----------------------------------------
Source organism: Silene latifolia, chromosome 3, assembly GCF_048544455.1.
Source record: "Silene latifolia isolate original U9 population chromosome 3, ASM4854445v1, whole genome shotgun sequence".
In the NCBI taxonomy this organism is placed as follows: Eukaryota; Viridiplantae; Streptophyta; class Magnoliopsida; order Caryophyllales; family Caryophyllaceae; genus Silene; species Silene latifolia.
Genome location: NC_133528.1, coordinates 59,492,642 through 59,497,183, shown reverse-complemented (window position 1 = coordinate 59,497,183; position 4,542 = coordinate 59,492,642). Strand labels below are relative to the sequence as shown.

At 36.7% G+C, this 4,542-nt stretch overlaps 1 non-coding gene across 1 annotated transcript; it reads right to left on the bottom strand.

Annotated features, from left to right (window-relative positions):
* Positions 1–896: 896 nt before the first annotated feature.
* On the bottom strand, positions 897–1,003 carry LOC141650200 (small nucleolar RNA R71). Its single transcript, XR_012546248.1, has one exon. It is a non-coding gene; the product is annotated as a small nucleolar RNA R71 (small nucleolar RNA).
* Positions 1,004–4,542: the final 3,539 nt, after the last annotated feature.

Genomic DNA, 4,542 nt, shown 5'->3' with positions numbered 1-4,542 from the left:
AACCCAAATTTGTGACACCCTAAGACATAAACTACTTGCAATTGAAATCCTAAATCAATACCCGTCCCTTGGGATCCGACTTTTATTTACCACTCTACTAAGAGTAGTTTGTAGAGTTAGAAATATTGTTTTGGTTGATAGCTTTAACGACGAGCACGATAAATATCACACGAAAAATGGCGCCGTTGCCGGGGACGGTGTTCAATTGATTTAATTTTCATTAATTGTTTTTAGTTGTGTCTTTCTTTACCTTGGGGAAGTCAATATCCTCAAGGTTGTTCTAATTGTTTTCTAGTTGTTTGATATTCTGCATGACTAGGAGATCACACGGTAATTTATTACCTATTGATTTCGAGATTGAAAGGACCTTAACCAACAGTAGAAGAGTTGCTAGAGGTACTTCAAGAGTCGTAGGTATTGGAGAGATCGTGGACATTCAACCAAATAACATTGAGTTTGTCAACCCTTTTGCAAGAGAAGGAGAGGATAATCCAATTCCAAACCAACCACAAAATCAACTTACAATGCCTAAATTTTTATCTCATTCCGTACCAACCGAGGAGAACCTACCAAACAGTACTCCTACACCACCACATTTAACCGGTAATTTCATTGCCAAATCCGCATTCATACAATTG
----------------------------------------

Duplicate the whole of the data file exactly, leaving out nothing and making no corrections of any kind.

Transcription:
Source organism: Silene latifolia, chromosome 3, assembly GCF_048544455.1.
Source record: "Silene latifolia isolate original U9 population chromosome 3, ASM4854445v1, whole genome shotgun sequence".
In the NCBI taxonomy this organism is placed as follows: Eukaryota; Viridiplantae; Streptophyta; class Magnoliopsida; order Caryophyllales; family Caryophyllaceae; genus Silene; species Silene latifolia.
Genome location: NC_133528.1, coordinates 59,492,642 through 59,497,183, shown reverse-complemented (window position 1 = coordinate 59,497,183; position 4,542 = coordinate 59,492,642). Strand labels below are relative to the sequence as shown.

At 36.7% G+C, this 4,542-nt stretch overlaps 1 non-coding gene across 1 annotated transcript; it reads right to left on the bottom strand.

Annotated features, from left to right (window-relative positions):
* Positions 1–896: 896 nt before the first annotated feature.
* On the bottom strand, positions 897–1,003 carry LOC141650200 (small nucleolar RNA R71). Its single transcript, XR_012546248.1, has one exon. It is a non-coding gene; the product is annotated as a small nucleolar RNA R71 (small nucleolar RNA).
* Positions 1,004–4,542: the final 3,539 nt, after the last annotated feature.

Genomic DNA, 4,542 nt, shown 5'->3' with positions numbered 1-4,542 from the left:
AACCCAAATTTGTGACACCCTAAGACATAAACTACTTGCAATTGAAATCCTAAATCAATACCCGTCCCTTGGGATCCGACTTTTATTTACCACTCTACTAAGAGTAGTTTGTAGAGTTAGAAATATTGTTTTGGTTGATAGCTTTAACGACGAGCACGATAAATATCACACGAAAAATGGCGCCGTTGCCGGGGACGGTGTTCAATTGATTTAATTTTCATTAATTGTTTTTAGTTGTGTCTTTCTTTACCTTGGGGAAGTCAATATCCTCAAGGTTGTTCTAATTGTTTTCTAGTTGTTTGATATTCTGCATGACTAGGAGATCACACGGTAATTTATTACCTATTGATTTCGAGATTGAAAGGACCTTAACCAACAGTAGAAGAGTTGCTAGAGGTACTTCAAGAGTCGTAGGTATTGGAGAGATCGTGGACATTCAACCAAATAACATTGAGTTTGTCAACCCTTTTGCAAGAGAAGGAGAGGATAATCCAATTCCAAACCAACCACAAAATCAACTTACAATGCCTAAATTTTTATCTCATTCCGTACCAACCGAGGAGAACCTACCAAACAGTACTCCTACACCACCACATTTAACCGGTAATTTCATTGCCAAATCCGCATTCATACAATTG